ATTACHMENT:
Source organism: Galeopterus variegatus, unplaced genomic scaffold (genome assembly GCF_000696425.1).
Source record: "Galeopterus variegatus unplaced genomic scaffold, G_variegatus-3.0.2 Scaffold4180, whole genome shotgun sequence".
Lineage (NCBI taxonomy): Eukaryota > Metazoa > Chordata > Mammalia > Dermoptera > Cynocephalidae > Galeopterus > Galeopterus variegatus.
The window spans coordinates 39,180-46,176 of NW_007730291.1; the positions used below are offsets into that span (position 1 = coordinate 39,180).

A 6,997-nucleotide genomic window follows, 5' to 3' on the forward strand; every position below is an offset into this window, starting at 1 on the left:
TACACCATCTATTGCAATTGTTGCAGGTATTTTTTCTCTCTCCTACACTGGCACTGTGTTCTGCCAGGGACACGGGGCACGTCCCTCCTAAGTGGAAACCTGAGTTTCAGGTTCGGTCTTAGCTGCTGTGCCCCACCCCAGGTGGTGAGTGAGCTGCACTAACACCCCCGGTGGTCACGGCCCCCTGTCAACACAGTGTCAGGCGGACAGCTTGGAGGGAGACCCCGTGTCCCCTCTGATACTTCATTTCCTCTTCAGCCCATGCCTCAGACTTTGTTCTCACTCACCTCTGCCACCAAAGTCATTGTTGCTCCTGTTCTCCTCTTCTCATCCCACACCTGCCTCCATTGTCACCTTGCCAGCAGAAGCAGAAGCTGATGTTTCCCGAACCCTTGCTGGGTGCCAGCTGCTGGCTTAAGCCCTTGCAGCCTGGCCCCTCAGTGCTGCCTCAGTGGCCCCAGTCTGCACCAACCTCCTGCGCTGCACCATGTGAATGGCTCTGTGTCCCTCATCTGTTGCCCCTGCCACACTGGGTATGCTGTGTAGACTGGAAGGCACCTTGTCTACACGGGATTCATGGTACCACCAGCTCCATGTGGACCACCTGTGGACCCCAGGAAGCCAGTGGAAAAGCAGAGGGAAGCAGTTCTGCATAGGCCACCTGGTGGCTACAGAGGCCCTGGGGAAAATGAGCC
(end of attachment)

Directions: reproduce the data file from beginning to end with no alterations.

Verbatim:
Source organism: Galeopterus variegatus, unplaced genomic scaffold (genome assembly GCF_000696425.1).
Source record: "Galeopterus variegatus unplaced genomic scaffold, G_variegatus-3.0.2 Scaffold4180, whole genome shotgun sequence".
Lineage (NCBI taxonomy): Eukaryota > Metazoa > Chordata > Mammalia > Dermoptera > Cynocephalidae > Galeopterus > Galeopterus variegatus.
The window spans coordinates 39,180-46,176 of NW_007730291.1; the positions used below are offsets into that span (position 1 = coordinate 39,180).

A 6,997-nucleotide genomic window follows, 5' to 3' on the forward strand; every position below is an offset into this window, starting at 1 on the left:
TACACCATCTATTGCAATTGTTGCAGGTATTTTTTCTCTCTCCTACACTGGCACTGTGTTCTGCCAGGGACACGGGGCACGTCCCTCCTAAGTGGAAACCTGAGTTTCAGGTTCGGTCTTAGCTGCTGTGCCCCACCCCAGGTGGTGAGTGAGCTGCACTAACACCCCCGGTGGTCACGGCCCCCTGTCAACACAGTGTCAGGCGGACAGCTTGGAGGGAGACCCCGTGTCCCCTCTGATACTTCATTTCCTCTTCAGCCCATGCCTCAGACTTTGTTCTCACTCACCTCTGCCACCAAAGTCATTGTTGCTCCTGTTCTCCTCTTCTCATCCCACACCTGCCTCCATTGTCACCTTGCCAGCAGAAGCAGAAGCTGATGTTTCCCGAACCCTTGCTGGGTGCCAGCTGCTGGCTTAAGCCCTTGCAGCCTGGCCCCTCAGTGCTGCCTCAGTGGCCCCAGTCTGCACCAACCTCCTGCGCTGCACCATGTGAATGGCTCTGTGTCCCTCATCTGTTGCCCCTGCCACACTGGGTATGCTGTGTAGACTGGAAGGCACCTTGTCTACACGGGATTCATGGTACCACCAGCTCCATGTGGACCACCTGTGGACCCCAGGAAGCCAGTGGAAAAGCAGAGGGAAGCAGTTCTGCATAGGCCACCTGGTGGCTACAGAGGCCCTGGGGAAAATGAGCC